U.S. government agency sues publisher, charging it with deceiving researchers

2000px-US-FederalTradeCommission-Seal.svgThe U.S. Federal Trade Commission has charged a publisher of hundreds of academic journals with deceiving readers about reviewing practices, publication fees, and the nature of its editorial boards.

Here’s more from a news release about the suit:

The FTC’s complaint alleges that OMICS Group, Inc., along with two affiliated companies and their president and director, Srinubabu Gedela, claim that their journals follow rigorous peer-review practices and have editorial boards made up of prominent academics. In reality, many articles are published with little to no peer review and numerous individuals represented to be editors have not agreed to be affiliated with the journals.

According to the FTC’s complaint, OMICS does not tell researchers that they must pay significant publishing fees until after it has accepted an article for publication, and often will not allow researchers to withdraw their articles from submission, thereby making the research ineligible for publication in another journal. Academic ethics standards generally forbid researchers from submitting the same research to more than one journal.

Click here for a full version of the lawsuit, which was filed yesterday in Nevada.

A spokesperson for the FTC confirmed to us that this is a precedent-setting case:

This is our first case against an academic journal publisher.

He declined to say whether the FTC was investigating other publishers who have been accused of similar tactics.

If successful, the FTC suit could result in the court asking OMICS to return money to some researchers, among other penalties:

Award such relief as the Court finds necessary to redress injury to consumers resulting from Defendants’ violations of the FTC Act, including but not limited to, rescission or reformation of contracts, restitution, the refund of monies paid, and the disgorgement of illgotten monies…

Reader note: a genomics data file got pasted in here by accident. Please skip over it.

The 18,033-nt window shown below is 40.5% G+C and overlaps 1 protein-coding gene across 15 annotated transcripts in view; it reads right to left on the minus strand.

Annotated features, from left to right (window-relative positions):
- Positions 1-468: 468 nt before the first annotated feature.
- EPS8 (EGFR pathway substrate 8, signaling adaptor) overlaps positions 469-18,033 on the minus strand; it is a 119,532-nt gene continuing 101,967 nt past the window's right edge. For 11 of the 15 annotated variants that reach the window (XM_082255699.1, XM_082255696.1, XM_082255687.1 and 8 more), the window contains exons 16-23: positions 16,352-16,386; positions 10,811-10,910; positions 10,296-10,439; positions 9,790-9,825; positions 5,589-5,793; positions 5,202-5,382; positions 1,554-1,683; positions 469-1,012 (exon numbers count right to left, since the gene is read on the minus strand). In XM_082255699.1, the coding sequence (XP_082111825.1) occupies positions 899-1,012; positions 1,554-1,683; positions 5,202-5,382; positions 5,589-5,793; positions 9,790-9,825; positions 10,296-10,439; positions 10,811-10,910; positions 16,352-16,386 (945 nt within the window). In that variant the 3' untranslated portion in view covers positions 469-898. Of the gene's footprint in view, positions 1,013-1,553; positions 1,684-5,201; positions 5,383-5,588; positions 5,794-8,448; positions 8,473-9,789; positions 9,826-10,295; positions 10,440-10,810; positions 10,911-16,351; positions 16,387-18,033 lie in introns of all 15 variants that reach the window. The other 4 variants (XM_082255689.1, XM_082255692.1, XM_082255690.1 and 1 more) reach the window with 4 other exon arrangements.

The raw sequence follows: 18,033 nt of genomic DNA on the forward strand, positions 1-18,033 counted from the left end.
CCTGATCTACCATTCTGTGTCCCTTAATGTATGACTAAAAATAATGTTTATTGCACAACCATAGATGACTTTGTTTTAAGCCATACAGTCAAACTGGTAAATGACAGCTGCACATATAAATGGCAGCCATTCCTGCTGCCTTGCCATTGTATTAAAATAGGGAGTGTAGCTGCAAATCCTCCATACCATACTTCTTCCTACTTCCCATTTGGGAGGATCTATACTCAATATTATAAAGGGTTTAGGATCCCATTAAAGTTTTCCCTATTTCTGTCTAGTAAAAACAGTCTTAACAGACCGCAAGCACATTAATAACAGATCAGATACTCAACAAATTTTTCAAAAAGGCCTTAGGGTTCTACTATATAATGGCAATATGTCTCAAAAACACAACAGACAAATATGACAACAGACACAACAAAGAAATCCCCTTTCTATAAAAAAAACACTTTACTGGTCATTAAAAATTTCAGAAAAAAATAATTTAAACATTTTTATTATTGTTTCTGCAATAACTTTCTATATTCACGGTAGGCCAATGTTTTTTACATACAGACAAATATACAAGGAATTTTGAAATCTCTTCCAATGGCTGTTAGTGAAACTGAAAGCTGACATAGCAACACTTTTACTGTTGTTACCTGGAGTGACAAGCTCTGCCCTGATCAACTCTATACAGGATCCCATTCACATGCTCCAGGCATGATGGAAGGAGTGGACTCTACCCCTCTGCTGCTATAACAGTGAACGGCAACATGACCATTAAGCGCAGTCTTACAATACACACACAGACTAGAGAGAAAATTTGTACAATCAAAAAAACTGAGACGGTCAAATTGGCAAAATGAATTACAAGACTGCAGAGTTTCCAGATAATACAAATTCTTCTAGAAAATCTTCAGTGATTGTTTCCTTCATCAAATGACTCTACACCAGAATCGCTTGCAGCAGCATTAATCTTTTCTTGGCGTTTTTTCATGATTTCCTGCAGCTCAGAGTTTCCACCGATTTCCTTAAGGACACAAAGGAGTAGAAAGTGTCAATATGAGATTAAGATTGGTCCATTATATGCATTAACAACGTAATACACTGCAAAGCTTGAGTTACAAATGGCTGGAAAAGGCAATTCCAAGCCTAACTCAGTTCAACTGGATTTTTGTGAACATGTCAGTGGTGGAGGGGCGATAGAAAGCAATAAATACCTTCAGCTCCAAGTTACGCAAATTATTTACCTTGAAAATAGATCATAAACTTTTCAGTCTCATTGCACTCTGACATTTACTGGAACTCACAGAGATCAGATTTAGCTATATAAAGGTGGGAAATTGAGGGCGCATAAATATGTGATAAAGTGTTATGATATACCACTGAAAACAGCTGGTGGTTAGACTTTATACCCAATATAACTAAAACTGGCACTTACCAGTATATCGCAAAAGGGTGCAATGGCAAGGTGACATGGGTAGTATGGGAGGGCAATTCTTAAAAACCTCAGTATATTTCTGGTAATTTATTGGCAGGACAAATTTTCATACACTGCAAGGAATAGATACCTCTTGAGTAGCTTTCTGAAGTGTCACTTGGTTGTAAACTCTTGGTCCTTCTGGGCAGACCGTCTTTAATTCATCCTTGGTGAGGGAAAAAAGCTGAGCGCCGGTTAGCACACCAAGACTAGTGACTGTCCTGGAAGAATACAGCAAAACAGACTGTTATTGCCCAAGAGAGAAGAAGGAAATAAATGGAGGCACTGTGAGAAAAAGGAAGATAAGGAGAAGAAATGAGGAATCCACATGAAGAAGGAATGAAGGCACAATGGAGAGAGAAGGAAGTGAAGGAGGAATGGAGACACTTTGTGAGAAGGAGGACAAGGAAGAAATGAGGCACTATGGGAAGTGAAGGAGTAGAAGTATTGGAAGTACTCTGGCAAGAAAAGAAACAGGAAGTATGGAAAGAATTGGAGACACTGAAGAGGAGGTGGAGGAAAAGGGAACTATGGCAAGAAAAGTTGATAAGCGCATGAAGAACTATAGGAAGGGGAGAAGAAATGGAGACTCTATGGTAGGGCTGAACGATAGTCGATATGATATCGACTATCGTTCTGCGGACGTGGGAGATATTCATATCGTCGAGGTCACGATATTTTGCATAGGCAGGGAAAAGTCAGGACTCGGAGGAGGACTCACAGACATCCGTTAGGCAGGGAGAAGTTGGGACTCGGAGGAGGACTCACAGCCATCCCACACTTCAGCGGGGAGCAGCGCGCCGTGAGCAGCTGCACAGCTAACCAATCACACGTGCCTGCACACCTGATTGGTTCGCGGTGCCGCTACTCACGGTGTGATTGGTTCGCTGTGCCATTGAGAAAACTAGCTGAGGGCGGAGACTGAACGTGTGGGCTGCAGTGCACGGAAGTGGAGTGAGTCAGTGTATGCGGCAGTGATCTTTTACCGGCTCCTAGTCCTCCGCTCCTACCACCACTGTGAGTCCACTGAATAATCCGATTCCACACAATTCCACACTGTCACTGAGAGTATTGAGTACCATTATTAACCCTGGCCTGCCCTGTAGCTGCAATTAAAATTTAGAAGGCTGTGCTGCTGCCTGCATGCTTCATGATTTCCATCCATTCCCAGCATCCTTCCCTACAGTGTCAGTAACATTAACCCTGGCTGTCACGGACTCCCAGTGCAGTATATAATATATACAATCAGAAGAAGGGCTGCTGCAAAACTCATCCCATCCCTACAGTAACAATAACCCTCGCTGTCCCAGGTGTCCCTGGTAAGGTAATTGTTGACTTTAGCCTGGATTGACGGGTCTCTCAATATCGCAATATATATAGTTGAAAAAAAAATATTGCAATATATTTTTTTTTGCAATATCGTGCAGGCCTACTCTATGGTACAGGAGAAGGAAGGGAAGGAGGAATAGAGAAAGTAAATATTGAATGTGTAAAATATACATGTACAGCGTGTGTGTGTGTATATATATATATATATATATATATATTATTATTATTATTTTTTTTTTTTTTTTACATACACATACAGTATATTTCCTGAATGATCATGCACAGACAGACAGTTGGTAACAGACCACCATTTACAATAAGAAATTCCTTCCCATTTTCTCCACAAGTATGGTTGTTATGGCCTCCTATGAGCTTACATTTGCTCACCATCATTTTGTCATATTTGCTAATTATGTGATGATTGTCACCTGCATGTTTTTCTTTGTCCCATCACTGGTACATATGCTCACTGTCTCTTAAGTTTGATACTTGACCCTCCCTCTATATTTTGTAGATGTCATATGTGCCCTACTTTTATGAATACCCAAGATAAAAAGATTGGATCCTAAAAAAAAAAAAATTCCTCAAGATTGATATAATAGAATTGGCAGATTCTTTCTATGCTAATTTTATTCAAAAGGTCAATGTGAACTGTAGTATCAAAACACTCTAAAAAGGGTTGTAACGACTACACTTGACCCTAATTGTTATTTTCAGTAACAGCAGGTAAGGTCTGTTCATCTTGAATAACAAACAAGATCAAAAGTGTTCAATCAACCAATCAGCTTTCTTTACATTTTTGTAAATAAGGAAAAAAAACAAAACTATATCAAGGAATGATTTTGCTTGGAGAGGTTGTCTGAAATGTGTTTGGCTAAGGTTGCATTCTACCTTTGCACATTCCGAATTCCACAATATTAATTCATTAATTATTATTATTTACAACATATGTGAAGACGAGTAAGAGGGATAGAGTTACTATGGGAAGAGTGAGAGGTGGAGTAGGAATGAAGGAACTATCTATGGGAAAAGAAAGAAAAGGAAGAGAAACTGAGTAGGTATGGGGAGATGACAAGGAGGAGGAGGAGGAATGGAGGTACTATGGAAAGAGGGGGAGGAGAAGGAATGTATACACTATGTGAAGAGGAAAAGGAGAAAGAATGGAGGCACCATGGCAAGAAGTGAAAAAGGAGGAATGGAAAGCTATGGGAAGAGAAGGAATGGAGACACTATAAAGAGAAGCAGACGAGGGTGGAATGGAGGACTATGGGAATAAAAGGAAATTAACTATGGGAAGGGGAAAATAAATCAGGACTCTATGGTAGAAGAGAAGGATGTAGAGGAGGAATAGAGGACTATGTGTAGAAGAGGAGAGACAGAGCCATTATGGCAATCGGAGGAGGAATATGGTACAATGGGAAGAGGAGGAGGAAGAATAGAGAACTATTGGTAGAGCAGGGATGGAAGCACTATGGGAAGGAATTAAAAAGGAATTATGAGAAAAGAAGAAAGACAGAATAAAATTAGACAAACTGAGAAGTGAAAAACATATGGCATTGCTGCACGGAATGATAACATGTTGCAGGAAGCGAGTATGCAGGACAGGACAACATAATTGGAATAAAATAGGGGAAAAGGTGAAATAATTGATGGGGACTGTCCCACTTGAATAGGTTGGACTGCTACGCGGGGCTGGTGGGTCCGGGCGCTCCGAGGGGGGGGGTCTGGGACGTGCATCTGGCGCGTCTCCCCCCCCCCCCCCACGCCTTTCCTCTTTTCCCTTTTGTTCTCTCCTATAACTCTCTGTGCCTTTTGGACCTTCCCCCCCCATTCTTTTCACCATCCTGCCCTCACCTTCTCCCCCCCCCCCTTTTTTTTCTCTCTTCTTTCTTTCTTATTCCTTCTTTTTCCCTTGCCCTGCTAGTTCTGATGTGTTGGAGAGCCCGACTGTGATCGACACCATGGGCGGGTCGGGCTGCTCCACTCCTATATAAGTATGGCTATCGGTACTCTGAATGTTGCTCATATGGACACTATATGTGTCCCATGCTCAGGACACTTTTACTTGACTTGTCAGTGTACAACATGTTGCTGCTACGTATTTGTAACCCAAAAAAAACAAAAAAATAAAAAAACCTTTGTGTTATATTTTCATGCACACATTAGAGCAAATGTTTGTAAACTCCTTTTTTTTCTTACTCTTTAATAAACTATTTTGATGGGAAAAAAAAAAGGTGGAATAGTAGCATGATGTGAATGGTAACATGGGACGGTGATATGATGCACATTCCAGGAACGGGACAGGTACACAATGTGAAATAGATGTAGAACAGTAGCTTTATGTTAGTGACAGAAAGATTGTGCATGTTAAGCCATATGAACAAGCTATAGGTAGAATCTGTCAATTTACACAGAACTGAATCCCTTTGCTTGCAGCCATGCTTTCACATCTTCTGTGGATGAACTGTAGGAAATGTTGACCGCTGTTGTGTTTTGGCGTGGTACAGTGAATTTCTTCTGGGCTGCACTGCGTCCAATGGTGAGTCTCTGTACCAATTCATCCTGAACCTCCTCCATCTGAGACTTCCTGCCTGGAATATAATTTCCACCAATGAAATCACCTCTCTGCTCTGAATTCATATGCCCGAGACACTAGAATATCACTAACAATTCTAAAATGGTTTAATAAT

The suit does not list a specific monetary amount.

The press release includes a statement from Jessica Rich, Director of the FTC’s Bureau of Consumer Protection:

The defendants in this case used false promises to convince researchers to submit articles presenting work that may have taken months or years to complete, and then held that work hostage over undisclosed publication fees ranging into the thousands of dollars…It is vital that we stop scammers who seek to take advantage of the changing landscape of academic publishing.

The FTC also alleges that OMICS “regularly deceive consumers” by promoting academic conferences that lie to researchers that prominent researchers will be attending, then charge high registration fees.

The OMICS group is on Jeffrey Beall’s list of “potential, possible, or probable” predatory publishers. In 2013, the publisher threatened to sue Beall for $1 billion; Beall has written extensively about the publisher on his blog.

OMICS is a major publisher, according to its website:

OMICS International is the open access publisher and leading science event organizer, running 700+ Open Access Journals and organizes over 3000 Medical, Clinical, Engineering, Life Sciences, Phrama [sic] scientific conferences all over the globe annually with the backing of more than  50,000 editorial board members, 1000 scientific associations,  and 15 million followers to its credit. With its Open access journals and worldwide conferences, OMICS enjoys the global presence.

Here is a selection of our coverage of their journals.

We have attempted to contact OMICS for comment, and will update with anything we learn.

Update, 8 p.m. Eastern, 9/1/16: OMICS has published a response to the suit, calling it “frivolous and baseless.”

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20 thoughts on “U.S. government agency sues publisher, charging it with deceiving researchers”